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CCU professor Dame publishes book on ecosystems

August 26, 2005

Coastal Carolina University marine science professor Richard Dame, a scholar widely recognized for his research on the importance of oysters and other mollusks to coastal estuaries, has co-edited a book compiling the studies presented at a NATO Advanced Research Workshop on the topic, "The Comparative Roles of Suspension-Feeders in the Ecosystem."

The workshop, held in Nida, Lithuania in 2003, brought together 30 scientists from around the world who presented research papers on the complex interrelationships between mollusks, plankton and nekton and their influence on the health of estuarine and other aquatic systems.

The book shows that suspension-feeders - animals that consume and recycle suspended particles in the water - play a significant role in maintaining the ecological balance in shallow water systems. The research also indicates that suspension-feeding can be impaired by human activities such as recreation, aquaculture, human and industrial pollution, fisheries and bilge water from shipping. These activities have been shown to alter the structure of ecosystems by introducing harmful substances or diseases in the food chain, which upsets natural suspension-feeding systems.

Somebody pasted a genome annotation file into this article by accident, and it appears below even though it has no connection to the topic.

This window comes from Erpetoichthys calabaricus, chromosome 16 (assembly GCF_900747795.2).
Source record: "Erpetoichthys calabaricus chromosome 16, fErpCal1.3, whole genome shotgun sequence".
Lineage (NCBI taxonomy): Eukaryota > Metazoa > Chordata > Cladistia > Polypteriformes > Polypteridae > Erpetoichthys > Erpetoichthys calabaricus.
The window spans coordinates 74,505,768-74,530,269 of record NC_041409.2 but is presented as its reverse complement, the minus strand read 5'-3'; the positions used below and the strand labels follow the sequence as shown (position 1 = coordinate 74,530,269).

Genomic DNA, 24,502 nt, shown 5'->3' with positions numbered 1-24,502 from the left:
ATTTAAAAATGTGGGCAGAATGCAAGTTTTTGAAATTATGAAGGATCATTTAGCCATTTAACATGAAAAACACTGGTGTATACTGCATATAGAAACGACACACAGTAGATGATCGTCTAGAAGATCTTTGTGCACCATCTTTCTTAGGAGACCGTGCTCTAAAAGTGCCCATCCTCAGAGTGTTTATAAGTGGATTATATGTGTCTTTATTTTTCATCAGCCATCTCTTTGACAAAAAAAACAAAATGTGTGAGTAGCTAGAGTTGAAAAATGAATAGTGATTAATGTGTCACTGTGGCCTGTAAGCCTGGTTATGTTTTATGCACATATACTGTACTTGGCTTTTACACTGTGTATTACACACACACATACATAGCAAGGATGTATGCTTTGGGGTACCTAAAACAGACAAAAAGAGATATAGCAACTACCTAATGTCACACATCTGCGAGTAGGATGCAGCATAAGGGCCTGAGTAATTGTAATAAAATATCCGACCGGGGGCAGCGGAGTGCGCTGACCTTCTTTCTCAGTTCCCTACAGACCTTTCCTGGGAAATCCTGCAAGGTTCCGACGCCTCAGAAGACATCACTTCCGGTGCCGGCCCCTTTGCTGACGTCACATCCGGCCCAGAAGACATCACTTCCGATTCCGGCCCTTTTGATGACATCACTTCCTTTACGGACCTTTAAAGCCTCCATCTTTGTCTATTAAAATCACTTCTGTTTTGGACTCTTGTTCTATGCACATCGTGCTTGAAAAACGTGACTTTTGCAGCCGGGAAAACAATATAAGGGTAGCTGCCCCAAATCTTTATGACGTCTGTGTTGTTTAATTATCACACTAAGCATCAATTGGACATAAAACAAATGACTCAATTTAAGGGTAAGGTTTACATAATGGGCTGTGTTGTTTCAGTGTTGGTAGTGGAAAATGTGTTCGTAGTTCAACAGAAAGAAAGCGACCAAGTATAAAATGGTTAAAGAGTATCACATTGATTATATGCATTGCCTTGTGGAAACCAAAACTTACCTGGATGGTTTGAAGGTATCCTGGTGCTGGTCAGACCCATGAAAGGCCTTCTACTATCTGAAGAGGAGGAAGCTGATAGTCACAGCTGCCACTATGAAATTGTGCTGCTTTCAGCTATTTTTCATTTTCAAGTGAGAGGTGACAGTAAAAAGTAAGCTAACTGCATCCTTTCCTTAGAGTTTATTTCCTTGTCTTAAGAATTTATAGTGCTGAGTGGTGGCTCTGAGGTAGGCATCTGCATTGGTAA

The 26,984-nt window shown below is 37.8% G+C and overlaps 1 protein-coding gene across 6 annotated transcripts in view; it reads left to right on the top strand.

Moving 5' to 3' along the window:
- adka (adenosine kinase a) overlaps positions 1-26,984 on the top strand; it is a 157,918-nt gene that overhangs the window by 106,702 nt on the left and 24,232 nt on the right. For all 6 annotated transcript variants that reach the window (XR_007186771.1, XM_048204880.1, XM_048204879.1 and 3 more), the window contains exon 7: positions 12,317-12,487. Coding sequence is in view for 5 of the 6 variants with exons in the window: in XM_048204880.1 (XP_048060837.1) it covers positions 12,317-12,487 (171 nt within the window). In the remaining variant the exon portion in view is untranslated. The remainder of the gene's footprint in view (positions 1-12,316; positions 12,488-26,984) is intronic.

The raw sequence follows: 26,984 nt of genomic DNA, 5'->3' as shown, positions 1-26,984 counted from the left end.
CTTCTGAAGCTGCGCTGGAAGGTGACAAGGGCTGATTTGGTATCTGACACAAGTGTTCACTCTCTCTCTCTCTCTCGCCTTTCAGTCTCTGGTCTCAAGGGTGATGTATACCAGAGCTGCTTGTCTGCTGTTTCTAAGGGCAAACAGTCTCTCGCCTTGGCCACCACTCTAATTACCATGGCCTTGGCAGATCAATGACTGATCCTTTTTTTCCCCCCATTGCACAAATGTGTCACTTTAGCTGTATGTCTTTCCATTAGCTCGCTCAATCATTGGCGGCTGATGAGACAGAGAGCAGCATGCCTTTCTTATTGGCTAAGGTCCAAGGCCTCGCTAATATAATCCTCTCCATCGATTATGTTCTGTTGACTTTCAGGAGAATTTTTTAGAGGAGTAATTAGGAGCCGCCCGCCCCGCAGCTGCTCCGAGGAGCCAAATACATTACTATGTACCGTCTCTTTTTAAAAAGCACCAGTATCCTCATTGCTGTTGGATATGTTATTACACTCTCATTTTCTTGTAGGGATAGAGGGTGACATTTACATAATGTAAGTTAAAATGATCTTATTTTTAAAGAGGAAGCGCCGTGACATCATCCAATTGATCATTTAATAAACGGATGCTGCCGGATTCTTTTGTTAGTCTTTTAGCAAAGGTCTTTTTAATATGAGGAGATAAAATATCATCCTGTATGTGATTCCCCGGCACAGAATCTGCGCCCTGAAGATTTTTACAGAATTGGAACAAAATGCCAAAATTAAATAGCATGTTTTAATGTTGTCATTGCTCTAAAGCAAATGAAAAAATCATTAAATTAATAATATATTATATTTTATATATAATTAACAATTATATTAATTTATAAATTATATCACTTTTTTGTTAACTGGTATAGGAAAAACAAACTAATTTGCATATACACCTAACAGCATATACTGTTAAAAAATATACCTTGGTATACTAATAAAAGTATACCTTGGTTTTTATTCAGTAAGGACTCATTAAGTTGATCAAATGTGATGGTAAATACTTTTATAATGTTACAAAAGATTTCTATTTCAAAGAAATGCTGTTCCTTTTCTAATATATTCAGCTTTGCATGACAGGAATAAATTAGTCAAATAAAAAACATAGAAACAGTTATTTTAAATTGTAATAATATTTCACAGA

The book, co-edited by Sergej Olenin of Klaipdea University in Lithuania, was published as part of the NATO Science Series by Springer Publishing.

Dame, who joined the Coastal faculty in 1971, was named South Carolina's first Palmetto Professor in 1991. He earned a bachelor's degree in biology from the University of Charleston, a master's degree in zoology and ecology from the University of North Carolina and a doctorate in biology and marine studies from the University of South Carolina. He has served as president of the Southeastern Estuarine Research Society and as program director at the National Science Foundation.